By: Yury Kalish and David Maiorana – In a recent decision, the Commission overruled the ALJ to clarify, and ultimately expand, the universe of investments that complainants can use to meet the economic prong of the domestic industry (“DI”) requirement. Certain Solid State Storage Drives, Stacked Electronics Components, And Products Containing Same, Comm’n Op., Inv. No. 337-TA-1097 (June 29, 2018) (“Solid State Storage Drives”). First, the ITC explained that engineering and research and development (“R&D”) expenses can be counted without necessarily having a nexus to the asserted patent. Second, the ITC allowed certain third party expenses to be counted toward DI investments.

The DI requirement is one of the key distinguishing features of litigating at the ITC as compared to district courts. The requirement stems from the underlying purpose of the ITC to protect and support the domestic U.S. economy. The DI requirement contains two prongs – the technical prong and the economic prong. The economic prong is captured in 19 U.S.C. § 1337(a)(3), which states:

[A]n industry in the United States shall be considered to exist if there is in the United States, with respect to the articles protected by the patent, copyright, trademark, mask work, or design concerned—

(A)    significant investment in plant and equipment;

(B)    significant employment of labor or capital; or

(C)    substantial investment in its exploitation, including engineering, research and development, or licensing.

Typically, it is advantageous for a complainant to count relevant investments under sections (A) or (B) of this statute because these subsections only require the expenses to be related to “the articles protected by the patent.” In contrast, section (C) requires the investments to be related to “its [i.e., patent’s] exploitation,” which is sometimes referred to as a requirement for a nexus between the proffered investments and the asserted patent. Complainants have historically found it more difficult to demonstrate that investments satisfy section (C) because of the requirement to demonstrate the nexus between the investment and the patent.

ALJs have usually only allowed manufacturing and production related expenses to be counted under sections (A) and (B), requiring non-manufacturing expenses to come in under (C). This interpretation of 19 U.S.C. § 1337(a)(3), prevented some complainants from being able to successfully demonstrate a domestic industry and even stopped some would-be complainants from bringing their complaint to the ITC in the first place.

In this investigation, however, the ITC clarified their position. Finding that “the ALJ’s ID misinterpret[ed] the text and legislative history of subsections 337(a)(3)(A) and (B), as well as our precedent,” the Commission “vacate[d] the ID’s analysis and conclusion that subsections 337(a)(3)(A) and (B) ‘covered only manufacturing’ activities and ‘require ‘exploitation’ of the patent.’” Solid State Storage Drives at 5-6. The Commission concluded that “the text of the statute, the legislative history, and Commission precedent do not support narrowing subsections (A) and (B) to exclude non-manufacturing activities, such as investments in engineering and research and development.” Id. at 14. Instead, “the guiding principle is whether the asserted expenditures satisfy the plain language of the statute.” Id. Applying this to the facts of the case, the Commission allocated relevant “employee office space for performing engineering related activities” to section (A), and “labor expenses related to its U.S. employees who contribute some portion of their time to product design engineering, development” to section (B). Id. at 15 and 20.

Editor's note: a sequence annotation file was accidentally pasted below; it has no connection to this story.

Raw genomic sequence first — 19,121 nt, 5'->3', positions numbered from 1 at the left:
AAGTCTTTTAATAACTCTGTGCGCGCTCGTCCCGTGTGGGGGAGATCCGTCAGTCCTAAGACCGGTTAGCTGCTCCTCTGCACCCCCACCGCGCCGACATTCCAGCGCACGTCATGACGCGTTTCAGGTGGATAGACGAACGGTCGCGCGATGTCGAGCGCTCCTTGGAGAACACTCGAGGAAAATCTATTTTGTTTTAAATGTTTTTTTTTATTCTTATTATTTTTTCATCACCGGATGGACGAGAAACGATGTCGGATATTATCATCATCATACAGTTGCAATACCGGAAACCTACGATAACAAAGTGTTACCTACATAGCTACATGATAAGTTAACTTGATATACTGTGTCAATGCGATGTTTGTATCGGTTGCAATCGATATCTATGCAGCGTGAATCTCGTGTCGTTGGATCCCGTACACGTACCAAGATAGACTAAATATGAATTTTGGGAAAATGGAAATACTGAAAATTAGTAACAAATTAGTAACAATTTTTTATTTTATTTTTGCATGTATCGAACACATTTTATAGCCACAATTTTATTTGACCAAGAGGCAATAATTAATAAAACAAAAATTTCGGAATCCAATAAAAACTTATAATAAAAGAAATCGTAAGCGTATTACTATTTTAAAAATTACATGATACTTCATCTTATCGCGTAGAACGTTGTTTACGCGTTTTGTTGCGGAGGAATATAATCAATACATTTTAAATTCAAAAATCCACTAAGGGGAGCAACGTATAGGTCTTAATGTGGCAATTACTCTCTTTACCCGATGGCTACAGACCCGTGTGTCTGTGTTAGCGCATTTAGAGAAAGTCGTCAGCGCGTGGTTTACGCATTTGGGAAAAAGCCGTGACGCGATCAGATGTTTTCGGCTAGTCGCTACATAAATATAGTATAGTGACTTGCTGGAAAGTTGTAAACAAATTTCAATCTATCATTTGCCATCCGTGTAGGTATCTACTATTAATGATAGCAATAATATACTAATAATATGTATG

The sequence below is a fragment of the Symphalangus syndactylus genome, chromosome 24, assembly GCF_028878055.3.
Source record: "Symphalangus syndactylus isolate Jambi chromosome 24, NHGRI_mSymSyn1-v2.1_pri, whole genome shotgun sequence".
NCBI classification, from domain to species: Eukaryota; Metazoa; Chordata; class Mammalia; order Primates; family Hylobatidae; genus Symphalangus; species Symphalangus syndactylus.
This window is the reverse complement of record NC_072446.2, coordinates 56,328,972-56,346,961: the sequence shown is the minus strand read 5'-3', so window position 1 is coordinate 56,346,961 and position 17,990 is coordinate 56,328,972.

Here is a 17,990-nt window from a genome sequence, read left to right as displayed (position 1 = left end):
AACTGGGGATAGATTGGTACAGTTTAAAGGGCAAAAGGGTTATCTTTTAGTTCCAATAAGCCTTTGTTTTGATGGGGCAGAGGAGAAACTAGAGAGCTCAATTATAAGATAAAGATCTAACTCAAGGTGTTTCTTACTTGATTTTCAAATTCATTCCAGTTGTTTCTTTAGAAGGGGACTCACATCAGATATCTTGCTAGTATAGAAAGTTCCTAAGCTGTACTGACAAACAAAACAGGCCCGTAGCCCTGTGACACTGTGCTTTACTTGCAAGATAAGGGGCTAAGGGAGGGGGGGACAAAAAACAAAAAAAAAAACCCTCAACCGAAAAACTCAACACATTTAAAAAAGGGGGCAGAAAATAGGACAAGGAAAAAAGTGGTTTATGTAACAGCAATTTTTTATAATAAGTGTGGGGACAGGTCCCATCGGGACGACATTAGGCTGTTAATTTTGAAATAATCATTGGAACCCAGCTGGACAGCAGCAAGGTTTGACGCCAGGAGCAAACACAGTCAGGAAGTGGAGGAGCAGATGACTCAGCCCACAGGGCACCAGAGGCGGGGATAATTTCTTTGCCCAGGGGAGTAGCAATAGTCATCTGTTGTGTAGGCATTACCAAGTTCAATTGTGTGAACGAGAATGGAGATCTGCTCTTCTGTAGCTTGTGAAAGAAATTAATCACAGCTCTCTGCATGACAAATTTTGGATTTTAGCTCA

The ITC also provided some guidance for using certain third-party expenses to support the DI requirement. Three years ago, the Federal Circuit disallowed purchases of “off-the-shelf” components from third-party U.S. suppliers to be counted toward the economic prong of DI. Lelo Inc. v. Int’l Trade Comm’n, 786 F.3d 879 (Fed. Cir. 2015). The ITC distinguished the facts in this investigation with those of the earlier Federal Circuit opinion. The ITC explained “the third-party entities here are, in fact, contractors, who provide specialized services, and do not simply sell ‘off-the-shelf’ products.” Solid State Storage Drives at 24. Under this rationale, the ITC allowed counting of expenses paid to contract employees (who were paid by the hour for the actual time they worked in providing the specialized services) and contract manufacturers (who were located in the United States and performed the specialized services in the United States) as DI investments.


Complainants and respondents should be aware that the ITC now permits engineering and R&D expenses to be counted toward sections (A) or (B) of the economic prong of the DI requirement. As a result, complainants may not need evidence of a nexus between such expenses and the patents at issue. Complainants should also be aware they might be able to count certain payments to third parties towards the economic prong of the DI requirement. These clarifications from the ITC lower the bar for certain complainants to meet the DI requirement, and may encourage more patent owners with only engineering and research and development activities in the U.S., but without manufacturing or production here, to bring their patent infringement complaints to the ITC.

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Dave Maiorana is a trial lawyer with a notable combination of significant experience as a USPTO examiner along with 20 years litigating complex intellectual property matters. He has represented clients as both plaintiffs and defendants around the country and in the ITC. Dave has experience in diverse technology areas, including teeth whitening, diapers, fem care products, self-inflating tires, oxygen concentrators, flash memory, and digital cameras.